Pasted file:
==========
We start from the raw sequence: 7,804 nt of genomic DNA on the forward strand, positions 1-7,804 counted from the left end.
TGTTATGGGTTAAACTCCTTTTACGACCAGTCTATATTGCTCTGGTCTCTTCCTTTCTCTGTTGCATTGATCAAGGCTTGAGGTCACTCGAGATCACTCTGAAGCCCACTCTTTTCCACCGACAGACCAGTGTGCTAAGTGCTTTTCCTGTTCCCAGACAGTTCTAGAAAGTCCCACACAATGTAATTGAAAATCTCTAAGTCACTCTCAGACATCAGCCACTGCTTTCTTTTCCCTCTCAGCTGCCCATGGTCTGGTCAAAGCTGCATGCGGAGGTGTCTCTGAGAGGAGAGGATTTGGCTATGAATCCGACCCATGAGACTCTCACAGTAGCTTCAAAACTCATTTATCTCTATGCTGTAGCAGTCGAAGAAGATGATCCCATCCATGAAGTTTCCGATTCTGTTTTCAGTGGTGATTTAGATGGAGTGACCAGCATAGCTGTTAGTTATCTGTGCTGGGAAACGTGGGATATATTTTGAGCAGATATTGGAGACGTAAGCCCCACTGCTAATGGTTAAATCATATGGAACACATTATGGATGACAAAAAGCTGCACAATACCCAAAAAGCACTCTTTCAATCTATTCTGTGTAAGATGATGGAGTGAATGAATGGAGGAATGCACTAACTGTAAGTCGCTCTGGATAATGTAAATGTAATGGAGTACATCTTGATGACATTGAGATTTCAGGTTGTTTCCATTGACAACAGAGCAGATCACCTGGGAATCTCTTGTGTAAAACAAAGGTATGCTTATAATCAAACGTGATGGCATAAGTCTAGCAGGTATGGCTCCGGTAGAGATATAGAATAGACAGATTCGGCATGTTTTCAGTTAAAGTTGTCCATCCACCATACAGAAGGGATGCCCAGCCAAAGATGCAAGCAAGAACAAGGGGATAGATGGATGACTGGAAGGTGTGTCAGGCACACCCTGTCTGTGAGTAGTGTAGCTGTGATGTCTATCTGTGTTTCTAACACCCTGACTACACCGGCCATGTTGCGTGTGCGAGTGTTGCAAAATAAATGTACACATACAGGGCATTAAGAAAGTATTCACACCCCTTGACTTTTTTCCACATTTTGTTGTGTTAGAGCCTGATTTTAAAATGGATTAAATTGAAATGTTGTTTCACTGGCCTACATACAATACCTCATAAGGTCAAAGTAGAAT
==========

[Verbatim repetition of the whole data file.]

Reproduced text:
We start from the raw sequence: 7,804 nt of genomic DNA on the forward strand, positions 1-7,804 counted from the left end.
TGTTATGGGTTAAACTCCTTTTACGACCAGTCTATATTGCTCTGGTCTCTTCCTTTCTCTGTTGCATTGATCAAGGCTTGAGGTCACTCGAGATCACTCTGAAGCCCACTCTTTTCCACCGACAGACCAGTGTGCTAAGTGCTTTTCCTGTTCCCAGACAGTTCTAGAAAGTCCCACACAATGTAATTGAAAATCTCTAAGTCACTCTCAGACATCAGCCACTGCTTTCTTTTCCCTCTCAGCTGCCCATGGTCTGGTCAAAGCTGCATGCGGAGGTGTCTCTGAGAGGAGAGGATTTGGCTATGAATCCGACCCATGAGACTCTCACAGTAGCTTCAAAACTCATTTATCTCTATGCTGTAGCAGTCGAAGAAGATGATCCCATCCATGAAGTTTCCGATTCTGTTTTCAGTGGTGATTTAGATGGAGTGACCAGCATAGCTGTTAGTTATCTGTGCTGGGAAACGTGGGATATATTTTGAGCAGATATTGGAGACGTAAGCCCCACTGCTAATGGTTAAATCATATGGAACACATTATGGATGACAAAAAGCTGCACAATACCCAAAAAGCACTCTTTCAATCTATTCTGTGTAAGATGATGGAGTGAATGAATGGAGGAATGCACTAACTGTAAGTCGCTCTGGATAATGTAAATGTAATGGAGTACATCTTGATGACATTGAGATTTCAGGTTGTTTCCATTGACAACAGAGCAGATCACCTGGGAATCTCTTGTGTAAAACAAAGGTATGCTTATAATCAAACGTGATGGCATAAGTCTAGCAGGTATGGCTCCGGTAGAGATATAGAATAGACAGATTCGGCATGTTTTCAGTTAAAGTTGTCCATCCACCATACAGAAGGGATGCCCAGCCAAAGATGCAAGCAAGAACAAGGGGATAGATGGATGACTGGAAGGTGTGTCAGGCACACCCTGTCTGTGAGTAGTGTAGCTGTGATGTCTATCTGTGTTTCTAACACCCTGACTACACCGGCCATGTTGCGTGTGCGAGTGTTGCAAAATAAATGTACACATACAGGGCATTAAGAAAGTATTCACACCCCTTGACTTTTTTCCACATTTTGTTGTGTTAGAGCCTGATTTTAAAATGGATTAAATTGAAATGTTGTTTCACTGGCCTACATACAATACCTCATAAGGTCAAAGTAGAAT